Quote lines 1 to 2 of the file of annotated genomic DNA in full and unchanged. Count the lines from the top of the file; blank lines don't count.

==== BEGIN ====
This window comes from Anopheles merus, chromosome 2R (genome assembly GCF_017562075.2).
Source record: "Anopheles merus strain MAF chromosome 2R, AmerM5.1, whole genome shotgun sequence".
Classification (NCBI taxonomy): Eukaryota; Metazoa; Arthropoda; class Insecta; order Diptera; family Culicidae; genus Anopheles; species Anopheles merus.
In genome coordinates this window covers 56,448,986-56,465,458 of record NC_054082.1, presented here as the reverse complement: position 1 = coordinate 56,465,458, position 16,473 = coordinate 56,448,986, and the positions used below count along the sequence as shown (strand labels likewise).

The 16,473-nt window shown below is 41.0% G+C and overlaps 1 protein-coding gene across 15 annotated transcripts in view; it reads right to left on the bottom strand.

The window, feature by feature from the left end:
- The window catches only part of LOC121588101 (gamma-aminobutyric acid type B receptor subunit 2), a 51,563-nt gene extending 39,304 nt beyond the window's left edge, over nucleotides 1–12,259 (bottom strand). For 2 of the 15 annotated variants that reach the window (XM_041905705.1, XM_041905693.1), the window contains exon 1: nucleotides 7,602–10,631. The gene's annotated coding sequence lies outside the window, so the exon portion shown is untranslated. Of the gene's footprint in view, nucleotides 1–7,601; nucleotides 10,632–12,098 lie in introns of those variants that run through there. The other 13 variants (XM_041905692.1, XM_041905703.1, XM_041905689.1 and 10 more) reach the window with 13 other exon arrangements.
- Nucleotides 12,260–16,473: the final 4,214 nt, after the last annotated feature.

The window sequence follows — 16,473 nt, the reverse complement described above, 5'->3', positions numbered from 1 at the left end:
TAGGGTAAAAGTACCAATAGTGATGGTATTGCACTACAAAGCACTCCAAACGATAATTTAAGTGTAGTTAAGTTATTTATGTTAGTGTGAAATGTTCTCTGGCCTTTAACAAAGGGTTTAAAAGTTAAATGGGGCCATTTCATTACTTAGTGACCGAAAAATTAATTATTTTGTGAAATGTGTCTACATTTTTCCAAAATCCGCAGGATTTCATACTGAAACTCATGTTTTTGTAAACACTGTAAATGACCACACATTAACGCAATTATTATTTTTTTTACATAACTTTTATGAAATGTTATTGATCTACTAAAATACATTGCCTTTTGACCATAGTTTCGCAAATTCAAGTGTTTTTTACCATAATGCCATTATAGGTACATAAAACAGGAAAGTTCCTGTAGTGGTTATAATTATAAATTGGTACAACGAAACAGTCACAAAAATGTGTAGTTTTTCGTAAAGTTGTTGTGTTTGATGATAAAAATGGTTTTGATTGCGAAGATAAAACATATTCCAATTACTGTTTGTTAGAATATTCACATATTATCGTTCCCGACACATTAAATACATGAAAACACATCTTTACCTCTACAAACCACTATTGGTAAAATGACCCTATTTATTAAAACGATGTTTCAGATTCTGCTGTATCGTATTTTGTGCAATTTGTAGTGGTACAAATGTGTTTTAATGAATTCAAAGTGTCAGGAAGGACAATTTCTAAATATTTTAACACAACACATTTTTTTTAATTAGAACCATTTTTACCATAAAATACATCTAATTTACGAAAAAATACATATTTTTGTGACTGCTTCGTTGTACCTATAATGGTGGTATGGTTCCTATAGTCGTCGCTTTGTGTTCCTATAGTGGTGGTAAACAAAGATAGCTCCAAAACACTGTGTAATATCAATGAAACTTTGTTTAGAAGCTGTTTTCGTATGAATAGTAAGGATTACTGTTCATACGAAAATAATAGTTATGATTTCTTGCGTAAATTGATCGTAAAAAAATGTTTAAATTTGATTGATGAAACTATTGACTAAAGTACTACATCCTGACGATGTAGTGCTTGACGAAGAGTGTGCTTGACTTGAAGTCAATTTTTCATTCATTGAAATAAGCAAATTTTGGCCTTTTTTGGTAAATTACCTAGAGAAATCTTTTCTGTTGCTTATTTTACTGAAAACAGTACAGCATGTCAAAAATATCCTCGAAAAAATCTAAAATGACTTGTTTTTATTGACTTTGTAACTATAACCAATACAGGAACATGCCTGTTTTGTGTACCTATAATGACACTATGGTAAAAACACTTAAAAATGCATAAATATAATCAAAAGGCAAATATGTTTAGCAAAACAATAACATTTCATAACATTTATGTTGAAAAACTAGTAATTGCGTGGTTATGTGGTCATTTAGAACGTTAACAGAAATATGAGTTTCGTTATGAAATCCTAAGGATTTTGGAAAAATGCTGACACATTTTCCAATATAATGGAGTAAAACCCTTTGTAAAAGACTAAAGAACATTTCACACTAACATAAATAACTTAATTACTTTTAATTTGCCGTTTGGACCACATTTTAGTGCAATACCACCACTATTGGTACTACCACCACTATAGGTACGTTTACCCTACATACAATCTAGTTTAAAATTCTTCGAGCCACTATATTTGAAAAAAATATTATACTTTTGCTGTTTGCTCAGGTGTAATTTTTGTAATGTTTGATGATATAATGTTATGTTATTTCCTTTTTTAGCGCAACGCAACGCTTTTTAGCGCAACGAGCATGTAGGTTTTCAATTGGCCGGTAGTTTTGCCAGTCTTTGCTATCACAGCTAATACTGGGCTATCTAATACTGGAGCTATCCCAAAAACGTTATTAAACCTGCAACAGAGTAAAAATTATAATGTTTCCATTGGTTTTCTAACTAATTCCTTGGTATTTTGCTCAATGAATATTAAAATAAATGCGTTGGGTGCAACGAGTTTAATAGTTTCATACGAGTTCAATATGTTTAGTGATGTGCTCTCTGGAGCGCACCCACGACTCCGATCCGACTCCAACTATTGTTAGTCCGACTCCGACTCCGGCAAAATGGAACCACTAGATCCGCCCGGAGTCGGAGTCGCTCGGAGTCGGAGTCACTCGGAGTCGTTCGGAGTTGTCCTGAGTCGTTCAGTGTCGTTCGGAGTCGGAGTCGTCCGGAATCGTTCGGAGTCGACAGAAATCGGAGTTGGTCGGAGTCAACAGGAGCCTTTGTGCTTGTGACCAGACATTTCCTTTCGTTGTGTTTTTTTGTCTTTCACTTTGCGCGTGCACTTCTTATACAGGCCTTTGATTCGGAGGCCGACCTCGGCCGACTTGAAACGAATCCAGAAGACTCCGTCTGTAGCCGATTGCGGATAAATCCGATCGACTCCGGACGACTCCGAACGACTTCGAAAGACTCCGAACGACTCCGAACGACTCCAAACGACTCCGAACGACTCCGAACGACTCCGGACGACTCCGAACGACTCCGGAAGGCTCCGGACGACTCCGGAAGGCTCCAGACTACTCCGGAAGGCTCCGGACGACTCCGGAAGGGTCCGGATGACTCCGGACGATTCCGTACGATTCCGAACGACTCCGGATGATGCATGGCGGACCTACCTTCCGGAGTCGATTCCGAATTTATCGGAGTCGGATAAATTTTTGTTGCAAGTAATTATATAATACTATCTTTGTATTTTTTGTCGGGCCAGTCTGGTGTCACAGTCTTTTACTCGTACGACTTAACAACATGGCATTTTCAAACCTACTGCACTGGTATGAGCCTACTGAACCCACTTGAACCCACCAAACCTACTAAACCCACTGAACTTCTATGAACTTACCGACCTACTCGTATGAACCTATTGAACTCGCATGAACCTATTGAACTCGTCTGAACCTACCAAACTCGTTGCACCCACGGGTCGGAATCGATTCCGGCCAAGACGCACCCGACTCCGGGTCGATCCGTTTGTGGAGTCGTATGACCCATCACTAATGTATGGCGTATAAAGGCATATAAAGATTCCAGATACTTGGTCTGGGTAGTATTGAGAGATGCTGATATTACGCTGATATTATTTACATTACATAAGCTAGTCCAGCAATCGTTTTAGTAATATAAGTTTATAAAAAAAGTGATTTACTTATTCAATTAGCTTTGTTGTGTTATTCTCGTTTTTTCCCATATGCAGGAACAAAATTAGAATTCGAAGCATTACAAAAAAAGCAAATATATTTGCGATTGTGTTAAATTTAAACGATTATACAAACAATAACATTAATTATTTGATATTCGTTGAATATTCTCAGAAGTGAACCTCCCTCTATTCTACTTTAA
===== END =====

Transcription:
This window comes from Anopheles merus, chromosome 2R (genome assembly GCF_017562075.2).
Source record: "Anopheles merus strain MAF chromosome 2R, AmerM5.1, whole genome shotgun sequence".